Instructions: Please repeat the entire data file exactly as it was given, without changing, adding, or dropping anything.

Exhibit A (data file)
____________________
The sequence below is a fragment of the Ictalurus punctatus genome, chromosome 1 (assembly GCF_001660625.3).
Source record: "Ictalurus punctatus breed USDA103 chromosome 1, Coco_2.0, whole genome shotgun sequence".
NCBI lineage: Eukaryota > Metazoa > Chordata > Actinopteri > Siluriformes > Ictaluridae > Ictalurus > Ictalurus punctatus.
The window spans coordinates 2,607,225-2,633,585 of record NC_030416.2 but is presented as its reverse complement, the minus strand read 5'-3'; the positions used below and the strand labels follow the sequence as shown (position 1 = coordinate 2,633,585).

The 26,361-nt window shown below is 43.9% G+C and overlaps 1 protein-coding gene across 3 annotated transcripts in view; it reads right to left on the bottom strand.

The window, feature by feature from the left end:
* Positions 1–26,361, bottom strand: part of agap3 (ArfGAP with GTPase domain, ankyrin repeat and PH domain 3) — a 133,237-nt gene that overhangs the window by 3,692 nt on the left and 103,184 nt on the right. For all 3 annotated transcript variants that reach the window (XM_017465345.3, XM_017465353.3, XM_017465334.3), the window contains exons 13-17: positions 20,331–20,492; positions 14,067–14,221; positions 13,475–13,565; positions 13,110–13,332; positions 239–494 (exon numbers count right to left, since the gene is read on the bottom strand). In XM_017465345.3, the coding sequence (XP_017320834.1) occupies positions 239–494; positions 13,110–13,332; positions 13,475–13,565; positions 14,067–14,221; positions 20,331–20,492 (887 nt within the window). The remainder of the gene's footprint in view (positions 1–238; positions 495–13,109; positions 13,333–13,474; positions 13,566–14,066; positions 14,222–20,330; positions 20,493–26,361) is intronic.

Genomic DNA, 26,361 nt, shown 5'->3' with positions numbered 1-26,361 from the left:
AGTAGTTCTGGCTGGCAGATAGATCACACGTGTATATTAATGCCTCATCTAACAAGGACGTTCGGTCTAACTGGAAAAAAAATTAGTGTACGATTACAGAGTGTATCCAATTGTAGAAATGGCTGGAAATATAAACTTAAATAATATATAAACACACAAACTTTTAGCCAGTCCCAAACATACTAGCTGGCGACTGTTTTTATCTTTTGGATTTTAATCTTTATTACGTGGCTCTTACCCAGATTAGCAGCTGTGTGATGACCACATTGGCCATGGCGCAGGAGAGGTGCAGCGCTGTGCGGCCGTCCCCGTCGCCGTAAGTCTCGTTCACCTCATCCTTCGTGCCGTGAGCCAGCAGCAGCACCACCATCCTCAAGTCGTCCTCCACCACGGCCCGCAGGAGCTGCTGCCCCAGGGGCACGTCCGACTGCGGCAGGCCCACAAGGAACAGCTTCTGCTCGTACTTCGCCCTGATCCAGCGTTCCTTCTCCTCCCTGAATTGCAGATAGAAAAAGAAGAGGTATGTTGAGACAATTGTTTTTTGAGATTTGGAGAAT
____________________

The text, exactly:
The sequence below is a fragment of the Ictalurus punctatus genome, chromosome 1 (assembly GCF_001660625.3).
Source record: "Ictalurus punctatus breed USDA103 chromosome 1, Coco_2.0, whole genome shotgun sequence".
NCBI lineage: Eukaryota > Metazoa > Chordata > Actinopteri > Siluriformes > Ictaluridae > Ictalurus > Ictalurus punctatus.
The window spans coordinates 2,607,225-2,633,585 of record NC_030416.2 but is presented as its reverse complement, the minus strand read 5'-3'; the positions used below and the strand labels follow the sequence as shown (position 1 = coordinate 2,633,585).

The 26,361-nt window shown below is 43.9% G+C and overlaps 1 protein-coding gene across 3 annotated transcripts in view; it reads right to left on the bottom strand.

The window, feature by feature from the left end:
* Positions 1–26,361, bottom strand: part of agap3 (ArfGAP with GTPase domain, ankyrin repeat and PH domain 3) — a 133,237-nt gene that overhangs the window by 3,692 nt on the left and 103,184 nt on the right. For all 3 annotated transcript variants that reach the window (XM_017465345.3, XM_017465353.3, XM_017465334.3), the window contains exons 13-17: positions 20,331–20,492; positions 14,067–14,221; positions 13,475–13,565; positions 13,110–13,332; positions 239–494 (exon numbers count right to left, since the gene is read on the bottom strand). In XM_017465345.3, the coding sequence (XP_017320834.1) occupies positions 239–494; positions 13,110–13,332; positions 13,475–13,565; positions 14,067–14,221; positions 20,331–20,492 (887 nt within the window). The remainder of the gene's footprint in view (positions 1–238; positions 495–13,109; positions 13,333–13,474; positions 13,566–14,066; positions 14,222–20,330; positions 20,493–26,361) is intronic.

Genomic DNA, 26,361 nt, shown 5'->3' with positions numbered 1-26,361 from the left:
AGTAGTTCTGGCTGGCAGATAGATCACACGTGTATATTAATGCCTCATCTAACAAGGACGTTCGGTCTAACTGGAAAAAAAATTAGTGTACGATTACAGAGTGTATCCAATTGTAGAAATGGCTGGAAATATAAACTTAAATAATATATAAACACACAAACTTTTAGCCAGTCCCAAACATACTAGCTGGCGACTGTTTTTATCTTTTGGATTTTAATCTTTATTACGTGGCTCTTACCCAGATTAGCAGCTGTGTGATGACCACATTGGCCATGGCGCAGGAGAGGTGCAGCGCTGTGCGGCCGTCCCCGTCGCCGTAAGTCTCGTTCACCTCATCCTTCGTGCCGTGAGCCAGCAGCAGCACCACCATCCTCAAGTCGTCCTCCACCACGGCCCGCAGGAGCTGCTGCCCCAGGGGCACGTCCGACTGCGGCAGGCCCACAAGGAACAGCTTCTGCTCGTACTTCGCCCTGATCCAGCGTTCCTTCTCCTCCCTGAATTGCAGATAGAAAAAGAAGAGGTATGTTGAGACAATTGTTTTTTGAGATTTGGAGAAT